Differences in daily light exposure profiles have been reported, with younger M-types shown to spend more time in bright light, especially in the morning, compared with E-types. This study aimed to investigate how patterns of daily light exposure in older non-resident M-types and E-types compare. Sleep diaries were kept during actigraphic measurement of activity and light using the Actiwatch-L for 14 days in 12 M-types [eight females, mean ± standard deviation (SD) Horne–Östberg Morning–Eveningness Questionnaire (HÖ MEQ) score 75.2 ± 1.6] and 11 E-types (seven females, HÖ MEQ 41.5 ± 4.8), over 60 years old, living in their own homes. Light data were log-transformed, averaged over each hour, and group × time analysis of covariance (ancova) performed with age as a covariate. M-types had significantly earlier bed and wake time than E-types, but there was no significant difference in sleep duration, sleep efficiency or time spent in bed between groups. Daily exposure to light intensity greater than 1000 lux was compared between the two groups, with no significant difference in the duration of exposure to >1000 lux between M-types and E-types. Twenty-four-hour patterns of light exposure show that M-types were exposed to higher light intensity at 06:00 h than E-types. Conversely, E-types were exposed to higher light intensity between 22:00 and 23:00 h than M-types. These findings show that differences in daily light exposure patterns found previously in younger M-types and E-types are also found in older M-types and E-types, but at an earlier clock-time, confirming the tendency to advance with ageing.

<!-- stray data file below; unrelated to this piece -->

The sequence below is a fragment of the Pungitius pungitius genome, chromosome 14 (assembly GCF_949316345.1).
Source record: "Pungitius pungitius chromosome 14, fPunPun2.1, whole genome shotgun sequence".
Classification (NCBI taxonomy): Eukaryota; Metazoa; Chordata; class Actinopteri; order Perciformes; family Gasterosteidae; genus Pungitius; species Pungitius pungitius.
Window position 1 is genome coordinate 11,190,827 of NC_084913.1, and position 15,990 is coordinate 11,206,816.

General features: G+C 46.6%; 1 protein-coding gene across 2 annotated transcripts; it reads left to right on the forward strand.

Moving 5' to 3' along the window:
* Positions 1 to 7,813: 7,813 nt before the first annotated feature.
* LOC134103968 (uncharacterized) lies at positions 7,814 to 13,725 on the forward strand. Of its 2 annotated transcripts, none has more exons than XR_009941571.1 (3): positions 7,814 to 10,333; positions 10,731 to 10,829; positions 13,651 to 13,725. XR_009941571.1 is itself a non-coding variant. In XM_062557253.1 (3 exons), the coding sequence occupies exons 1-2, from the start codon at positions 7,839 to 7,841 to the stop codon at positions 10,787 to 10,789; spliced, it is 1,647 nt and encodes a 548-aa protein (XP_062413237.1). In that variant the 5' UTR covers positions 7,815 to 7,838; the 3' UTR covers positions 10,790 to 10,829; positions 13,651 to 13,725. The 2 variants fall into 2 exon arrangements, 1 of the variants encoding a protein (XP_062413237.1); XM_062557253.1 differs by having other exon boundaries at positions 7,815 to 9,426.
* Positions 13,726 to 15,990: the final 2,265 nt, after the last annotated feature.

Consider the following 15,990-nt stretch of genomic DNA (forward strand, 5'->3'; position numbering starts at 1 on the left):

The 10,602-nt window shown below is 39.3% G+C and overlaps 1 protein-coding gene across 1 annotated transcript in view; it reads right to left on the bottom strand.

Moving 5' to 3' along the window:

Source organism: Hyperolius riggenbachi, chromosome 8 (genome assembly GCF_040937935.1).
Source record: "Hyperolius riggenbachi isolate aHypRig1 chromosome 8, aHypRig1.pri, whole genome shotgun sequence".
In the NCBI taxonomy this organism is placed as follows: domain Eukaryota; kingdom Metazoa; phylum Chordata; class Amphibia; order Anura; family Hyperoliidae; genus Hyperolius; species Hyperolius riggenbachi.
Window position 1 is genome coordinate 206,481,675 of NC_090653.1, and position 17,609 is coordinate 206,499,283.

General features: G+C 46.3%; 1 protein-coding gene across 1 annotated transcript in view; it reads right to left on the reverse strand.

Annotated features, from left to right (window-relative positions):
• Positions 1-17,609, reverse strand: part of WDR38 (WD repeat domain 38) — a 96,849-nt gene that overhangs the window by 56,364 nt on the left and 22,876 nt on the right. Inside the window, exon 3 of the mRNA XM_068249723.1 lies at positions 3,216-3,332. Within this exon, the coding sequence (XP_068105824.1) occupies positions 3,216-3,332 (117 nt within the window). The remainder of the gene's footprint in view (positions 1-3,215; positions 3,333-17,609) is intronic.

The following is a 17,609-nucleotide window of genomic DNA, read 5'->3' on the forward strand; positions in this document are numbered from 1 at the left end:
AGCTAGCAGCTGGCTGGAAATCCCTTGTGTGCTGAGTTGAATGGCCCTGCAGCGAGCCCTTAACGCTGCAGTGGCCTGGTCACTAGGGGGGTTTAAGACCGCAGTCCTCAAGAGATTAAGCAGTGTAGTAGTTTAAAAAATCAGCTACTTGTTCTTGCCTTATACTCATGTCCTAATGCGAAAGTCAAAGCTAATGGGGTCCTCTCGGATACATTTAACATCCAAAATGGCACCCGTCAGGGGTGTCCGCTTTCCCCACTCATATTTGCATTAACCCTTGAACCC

Study Objectives: Individual sleep timing differs and is governed partly by circadian oscillators, which may be assessed by hormonal markers, or by clock gene expression. Clock gene expression oscillates in peripheral tissues, including leukocytes. The study objective was to determine whether the endogenous phase of these rhythms, assessed in the absence of the sleep-wake and light-dark cycle, correlates with habitual sleep-wake timing. Design: Observational, cross-sectional. Setting: Home environment and Clinical Research Center. Participants: 24 healthy subjects aged 25.0 ± 3.5 (SD) years. Measurements: Actigraphy and sleep diaries were used to characterize sleep timing. Circadian rhythm phase and amplitude of plasma melatonin, cortisol, and BMAL1, PER2, and PER3 expression were assessed during a constant routine. Results: Circadian oscillations were more robust for PER3 than for BMAL1 or PER2. Average peak timings were 6:05 for PER3, 8:06 for PER2, 15:06 for BMAL1, 4:20 for melatonin, and 10:49 for cortisol. Individual sleep-wake timing correlated with the phases of melatonin and cortisol. Individual PER3 rhythms correlated significantly with sleep-wake timing and the timing of melatonin and cortisol, but those of PER2 and BMAL1 did not reach significance. The correlation between sleep timing and PER3 expression was stronger in individuals homozygous for the variant of the PER3 polymorphism that is associated with morningness. Conclusions: Individual phase differences in PER3 expression during a constant routine correlate with sleep timing during entrainment. PER3 expression in leukocytes represents a useful molecular marker of the circadian processes governing sleep-wake timing.